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Fresh Peach Chutney

Yield: ~ 4 cups

Ingredients

  • 2 lbs firm peaches (approximately 4 large)
  • 2 cups sugar
  • 1 cup vinegar (apple cider or white)
  • 3″ piece ginger
  • 4 cloves garlic
  • 1/8 teaspoon hot chili powder (i.e. Cayenne Pepper)
  • 1 teaspoon mustard seeds
  • 1 tablespoon salt
  • 1 teaspoon ground coriander
  • 1 teaspoon ground cardamom
  • 1 teaspoon cinnamon
  • 1/2 cup golden raisins

Instructions

Blanch peaches by cutting a small “X” at the end and dunking in boiling water for about 1 minute. Remove and set aside to cool for at least 10-15 minutes. Remove skin and pits. Then cut into a small dice and set aside. Note – if you’re going to do this in advance, squeeze some fresh lemon juice over the peaches to prevent browning.

Place sugar and vinegar in a medium saucepan over medium low heat and simmer for 10 minutes

Remove the skin from the ginger (using a small spoon to scrap it off works well) and use a microplane to grate the ginger directly into the hot sugar & vinegar mixture. Press the garlic into the mixture as well and then add the rest of the spices and simmer another 10 minutes.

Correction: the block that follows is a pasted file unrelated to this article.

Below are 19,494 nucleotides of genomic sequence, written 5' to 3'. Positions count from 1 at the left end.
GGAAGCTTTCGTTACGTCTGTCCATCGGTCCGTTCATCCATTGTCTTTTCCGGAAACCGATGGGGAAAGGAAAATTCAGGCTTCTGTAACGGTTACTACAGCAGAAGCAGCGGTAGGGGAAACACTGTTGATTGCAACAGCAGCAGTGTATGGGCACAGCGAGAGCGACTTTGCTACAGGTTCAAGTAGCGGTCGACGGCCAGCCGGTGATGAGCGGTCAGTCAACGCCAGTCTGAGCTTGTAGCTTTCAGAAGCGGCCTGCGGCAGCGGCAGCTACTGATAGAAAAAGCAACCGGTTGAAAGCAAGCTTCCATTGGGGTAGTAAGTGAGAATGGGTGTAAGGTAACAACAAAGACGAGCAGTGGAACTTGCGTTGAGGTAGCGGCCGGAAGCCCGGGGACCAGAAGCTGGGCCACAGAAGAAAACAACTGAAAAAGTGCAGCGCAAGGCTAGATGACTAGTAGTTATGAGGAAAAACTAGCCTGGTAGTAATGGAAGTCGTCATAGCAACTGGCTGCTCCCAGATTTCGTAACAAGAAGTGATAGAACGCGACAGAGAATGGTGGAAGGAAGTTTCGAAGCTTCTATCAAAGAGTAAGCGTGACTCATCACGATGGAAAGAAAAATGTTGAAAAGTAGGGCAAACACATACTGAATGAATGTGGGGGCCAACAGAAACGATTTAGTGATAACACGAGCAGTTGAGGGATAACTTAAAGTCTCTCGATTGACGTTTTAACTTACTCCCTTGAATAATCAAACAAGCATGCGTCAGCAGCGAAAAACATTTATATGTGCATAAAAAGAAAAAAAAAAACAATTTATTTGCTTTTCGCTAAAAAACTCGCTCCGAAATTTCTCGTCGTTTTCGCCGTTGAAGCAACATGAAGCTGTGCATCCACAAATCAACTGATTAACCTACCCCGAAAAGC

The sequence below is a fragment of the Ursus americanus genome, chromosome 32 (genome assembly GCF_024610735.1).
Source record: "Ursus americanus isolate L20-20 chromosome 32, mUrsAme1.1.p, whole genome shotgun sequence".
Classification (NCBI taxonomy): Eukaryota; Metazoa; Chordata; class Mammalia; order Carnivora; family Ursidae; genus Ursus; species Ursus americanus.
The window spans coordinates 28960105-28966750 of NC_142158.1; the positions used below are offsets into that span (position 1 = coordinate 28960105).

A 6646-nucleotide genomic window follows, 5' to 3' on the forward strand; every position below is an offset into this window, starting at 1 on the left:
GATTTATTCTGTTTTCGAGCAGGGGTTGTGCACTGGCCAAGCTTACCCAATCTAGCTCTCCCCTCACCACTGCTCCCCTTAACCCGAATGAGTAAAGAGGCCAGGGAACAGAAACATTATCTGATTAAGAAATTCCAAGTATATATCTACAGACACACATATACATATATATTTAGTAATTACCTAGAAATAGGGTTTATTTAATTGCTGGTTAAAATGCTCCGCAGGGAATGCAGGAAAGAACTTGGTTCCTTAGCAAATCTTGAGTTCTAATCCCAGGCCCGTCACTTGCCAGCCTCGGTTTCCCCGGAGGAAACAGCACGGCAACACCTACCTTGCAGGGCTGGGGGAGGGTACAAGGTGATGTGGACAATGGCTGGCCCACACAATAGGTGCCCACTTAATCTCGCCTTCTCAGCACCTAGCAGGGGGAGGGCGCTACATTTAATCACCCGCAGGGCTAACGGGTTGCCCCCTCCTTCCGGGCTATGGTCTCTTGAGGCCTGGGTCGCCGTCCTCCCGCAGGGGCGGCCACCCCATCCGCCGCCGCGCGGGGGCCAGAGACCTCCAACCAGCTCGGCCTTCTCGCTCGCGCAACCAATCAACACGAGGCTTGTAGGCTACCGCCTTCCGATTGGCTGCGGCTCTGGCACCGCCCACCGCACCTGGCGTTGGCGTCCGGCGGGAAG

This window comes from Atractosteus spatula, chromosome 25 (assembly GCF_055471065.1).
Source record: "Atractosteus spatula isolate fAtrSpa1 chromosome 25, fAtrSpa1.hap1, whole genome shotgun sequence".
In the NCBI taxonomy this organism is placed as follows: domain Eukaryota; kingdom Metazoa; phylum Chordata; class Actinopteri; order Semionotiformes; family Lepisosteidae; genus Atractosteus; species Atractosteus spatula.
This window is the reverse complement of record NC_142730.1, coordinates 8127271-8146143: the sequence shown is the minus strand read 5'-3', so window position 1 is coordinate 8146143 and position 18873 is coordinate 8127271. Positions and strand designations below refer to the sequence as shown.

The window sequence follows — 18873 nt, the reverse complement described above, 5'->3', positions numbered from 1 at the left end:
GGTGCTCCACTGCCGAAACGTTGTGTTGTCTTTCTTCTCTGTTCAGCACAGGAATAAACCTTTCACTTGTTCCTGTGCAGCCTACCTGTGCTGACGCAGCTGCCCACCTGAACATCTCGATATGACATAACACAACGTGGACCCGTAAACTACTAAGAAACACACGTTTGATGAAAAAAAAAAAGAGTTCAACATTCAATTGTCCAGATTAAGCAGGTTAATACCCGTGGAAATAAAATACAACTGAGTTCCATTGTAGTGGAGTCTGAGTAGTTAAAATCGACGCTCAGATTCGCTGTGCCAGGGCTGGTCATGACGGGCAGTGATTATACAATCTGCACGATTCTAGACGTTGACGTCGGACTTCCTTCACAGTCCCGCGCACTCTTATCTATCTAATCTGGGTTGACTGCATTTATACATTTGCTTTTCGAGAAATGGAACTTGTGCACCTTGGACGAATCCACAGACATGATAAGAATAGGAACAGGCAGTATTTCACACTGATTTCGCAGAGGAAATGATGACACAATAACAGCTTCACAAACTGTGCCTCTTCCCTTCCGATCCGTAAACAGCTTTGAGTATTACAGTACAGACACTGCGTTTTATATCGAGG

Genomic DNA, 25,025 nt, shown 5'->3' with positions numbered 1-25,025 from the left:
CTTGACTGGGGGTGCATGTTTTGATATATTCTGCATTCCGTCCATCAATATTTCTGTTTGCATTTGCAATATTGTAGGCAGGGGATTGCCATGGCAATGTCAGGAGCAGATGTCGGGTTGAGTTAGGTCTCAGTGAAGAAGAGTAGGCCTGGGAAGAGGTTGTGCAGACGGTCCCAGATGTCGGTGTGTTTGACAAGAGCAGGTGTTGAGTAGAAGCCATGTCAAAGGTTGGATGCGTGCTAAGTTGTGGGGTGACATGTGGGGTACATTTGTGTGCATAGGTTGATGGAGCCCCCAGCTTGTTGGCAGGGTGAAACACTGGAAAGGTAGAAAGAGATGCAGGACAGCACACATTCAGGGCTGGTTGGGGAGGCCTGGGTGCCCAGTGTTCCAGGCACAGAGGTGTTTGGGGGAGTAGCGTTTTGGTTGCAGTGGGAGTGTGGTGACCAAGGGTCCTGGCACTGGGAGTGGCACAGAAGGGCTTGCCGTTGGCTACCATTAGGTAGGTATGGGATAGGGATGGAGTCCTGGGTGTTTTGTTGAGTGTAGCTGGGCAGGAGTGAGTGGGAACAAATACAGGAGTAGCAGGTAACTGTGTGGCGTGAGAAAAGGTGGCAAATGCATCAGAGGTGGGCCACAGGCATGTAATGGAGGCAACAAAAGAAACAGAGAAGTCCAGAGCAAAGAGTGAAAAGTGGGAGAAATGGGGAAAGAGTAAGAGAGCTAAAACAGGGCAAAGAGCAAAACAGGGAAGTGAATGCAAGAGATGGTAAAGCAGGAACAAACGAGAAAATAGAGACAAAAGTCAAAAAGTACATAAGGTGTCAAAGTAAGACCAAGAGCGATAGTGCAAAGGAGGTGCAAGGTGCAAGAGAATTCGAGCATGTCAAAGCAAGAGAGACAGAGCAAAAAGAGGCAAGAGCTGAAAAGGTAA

Add the peaches and raisins and cook, uncovered, for about 25 minutes.

Stir occasionally as the chutney thickens.  (The chutney may continue to thicken slightly when cool). If it doesn’t thicken adequately, you can add about 1 tablespoon of cornstarch by spooning a few tablespoons of the hot liquid from the saucepan into a small bowl and mixing in the cornstarch. Then add this mixture back into the saucepan and mix well.

When desired consistency is reached, remove from heat and ladle into jars. This will keep in the refrigerator for a week or so. Or you can preserve the jars in a hot water bath by processing for approximately 5-10 minutes.